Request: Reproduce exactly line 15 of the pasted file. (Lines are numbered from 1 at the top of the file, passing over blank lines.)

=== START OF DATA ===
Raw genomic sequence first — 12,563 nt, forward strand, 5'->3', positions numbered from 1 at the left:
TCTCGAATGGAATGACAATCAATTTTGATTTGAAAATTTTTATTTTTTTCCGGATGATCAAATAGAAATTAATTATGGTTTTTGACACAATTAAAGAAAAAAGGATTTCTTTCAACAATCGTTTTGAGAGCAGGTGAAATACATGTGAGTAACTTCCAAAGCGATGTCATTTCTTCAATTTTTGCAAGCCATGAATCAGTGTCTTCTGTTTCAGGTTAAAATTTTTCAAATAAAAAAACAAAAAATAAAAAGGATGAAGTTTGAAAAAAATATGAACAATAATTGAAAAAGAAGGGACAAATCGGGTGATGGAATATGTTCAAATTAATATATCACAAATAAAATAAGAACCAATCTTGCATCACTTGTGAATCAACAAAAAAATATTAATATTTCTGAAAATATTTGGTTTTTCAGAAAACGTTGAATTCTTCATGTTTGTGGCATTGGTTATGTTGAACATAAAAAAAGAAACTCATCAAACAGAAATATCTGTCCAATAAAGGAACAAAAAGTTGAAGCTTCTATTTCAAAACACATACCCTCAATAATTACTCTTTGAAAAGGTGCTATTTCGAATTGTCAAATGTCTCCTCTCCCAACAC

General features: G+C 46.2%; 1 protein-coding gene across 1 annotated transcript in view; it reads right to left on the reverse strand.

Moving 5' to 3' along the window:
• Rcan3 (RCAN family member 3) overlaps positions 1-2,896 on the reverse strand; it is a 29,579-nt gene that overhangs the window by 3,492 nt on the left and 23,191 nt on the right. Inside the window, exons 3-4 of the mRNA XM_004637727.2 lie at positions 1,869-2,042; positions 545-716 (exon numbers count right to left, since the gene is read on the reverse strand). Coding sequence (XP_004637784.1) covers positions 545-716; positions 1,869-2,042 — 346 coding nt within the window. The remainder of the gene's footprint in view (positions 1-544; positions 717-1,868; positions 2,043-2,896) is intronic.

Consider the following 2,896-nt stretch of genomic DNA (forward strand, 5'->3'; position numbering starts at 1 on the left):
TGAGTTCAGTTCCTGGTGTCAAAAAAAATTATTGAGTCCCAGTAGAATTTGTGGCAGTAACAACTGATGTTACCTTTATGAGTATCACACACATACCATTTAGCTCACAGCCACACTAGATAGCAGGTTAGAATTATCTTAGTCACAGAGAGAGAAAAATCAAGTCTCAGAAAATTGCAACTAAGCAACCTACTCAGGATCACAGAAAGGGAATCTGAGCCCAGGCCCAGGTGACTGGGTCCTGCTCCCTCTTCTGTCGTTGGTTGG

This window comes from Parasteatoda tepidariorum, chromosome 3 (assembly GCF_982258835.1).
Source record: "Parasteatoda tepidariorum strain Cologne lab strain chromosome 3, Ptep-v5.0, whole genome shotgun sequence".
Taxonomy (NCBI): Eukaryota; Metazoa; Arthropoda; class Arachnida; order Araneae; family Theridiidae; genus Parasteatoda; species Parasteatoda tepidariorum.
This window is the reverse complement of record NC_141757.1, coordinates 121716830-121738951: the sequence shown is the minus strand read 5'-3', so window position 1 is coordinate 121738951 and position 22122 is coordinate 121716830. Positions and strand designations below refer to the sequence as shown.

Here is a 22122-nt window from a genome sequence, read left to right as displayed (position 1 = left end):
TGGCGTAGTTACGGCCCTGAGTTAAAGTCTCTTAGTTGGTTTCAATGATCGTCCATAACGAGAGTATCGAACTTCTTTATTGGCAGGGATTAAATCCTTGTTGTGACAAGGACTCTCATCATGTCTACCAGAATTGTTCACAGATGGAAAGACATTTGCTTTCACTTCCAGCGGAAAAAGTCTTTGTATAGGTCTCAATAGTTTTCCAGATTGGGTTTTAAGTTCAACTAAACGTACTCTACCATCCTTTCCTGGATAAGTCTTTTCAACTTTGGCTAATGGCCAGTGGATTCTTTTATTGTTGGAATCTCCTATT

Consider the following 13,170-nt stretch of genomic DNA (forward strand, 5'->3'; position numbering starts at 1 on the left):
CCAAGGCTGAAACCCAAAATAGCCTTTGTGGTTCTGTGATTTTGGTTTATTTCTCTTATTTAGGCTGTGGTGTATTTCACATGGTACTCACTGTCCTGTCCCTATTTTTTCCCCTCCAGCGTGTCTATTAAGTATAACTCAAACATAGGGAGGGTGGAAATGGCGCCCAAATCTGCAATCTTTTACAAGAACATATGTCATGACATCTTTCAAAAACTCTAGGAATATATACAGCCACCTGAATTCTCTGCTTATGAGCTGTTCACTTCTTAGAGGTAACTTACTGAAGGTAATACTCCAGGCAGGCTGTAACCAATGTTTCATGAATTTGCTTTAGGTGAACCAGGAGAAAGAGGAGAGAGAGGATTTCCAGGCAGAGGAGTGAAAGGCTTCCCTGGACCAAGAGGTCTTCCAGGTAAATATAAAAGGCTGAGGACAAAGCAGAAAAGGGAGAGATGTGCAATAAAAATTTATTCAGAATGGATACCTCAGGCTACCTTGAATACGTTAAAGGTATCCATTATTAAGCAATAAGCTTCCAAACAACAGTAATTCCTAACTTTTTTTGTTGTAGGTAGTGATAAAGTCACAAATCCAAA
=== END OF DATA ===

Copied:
CCAAGGCTGAAACCCAAAATAGCCTTTGTGGTTCTGTGATTTTGGTTTATTTCTCTTATTTAGGCTGTGGTGTATTTCACATGGTACTCACTGTCCTGTCCCTATTTTTTCCCCTCCAGCGTGTCTATTAAGTATAACTCAAACATAGGGAGGGTGGAAATGGCGCCCAAATCTGCAATCTTTTACAAGAACATATGTCATGACATCTTTCAAAAACTCTAGGAATATATACAGCCACCTGAATTCTCTGCTTATGAGCTGTTCACTTCTTAGAGGTAACTTACTGAAGGTAATACTCCAGGCAGGCTGTAACCAATGTTTCATGAATTTGCTTTAGGTGAACCAGGAGAAAGAGGAGAGAGAGGATTTCCAGGCAGAGGAGTGAAAGGCTTCCCTGGACCAAGAGGTCTTCCAGGTAAATATAAAAGGCTGAGGACAAAGCAGAAAAGGGAGAGATGTGCAATAAAAATTTATTCAGAATGGATACCTCAGGCTACCTTGAATACGTTAAAGGTATCCATTATTAAGCAATAAGCTTCCAAACAACAGTAATTCCTAACTTTTTTTGTTGTAGGTAGTGATAAAGTCACAAATCCAAA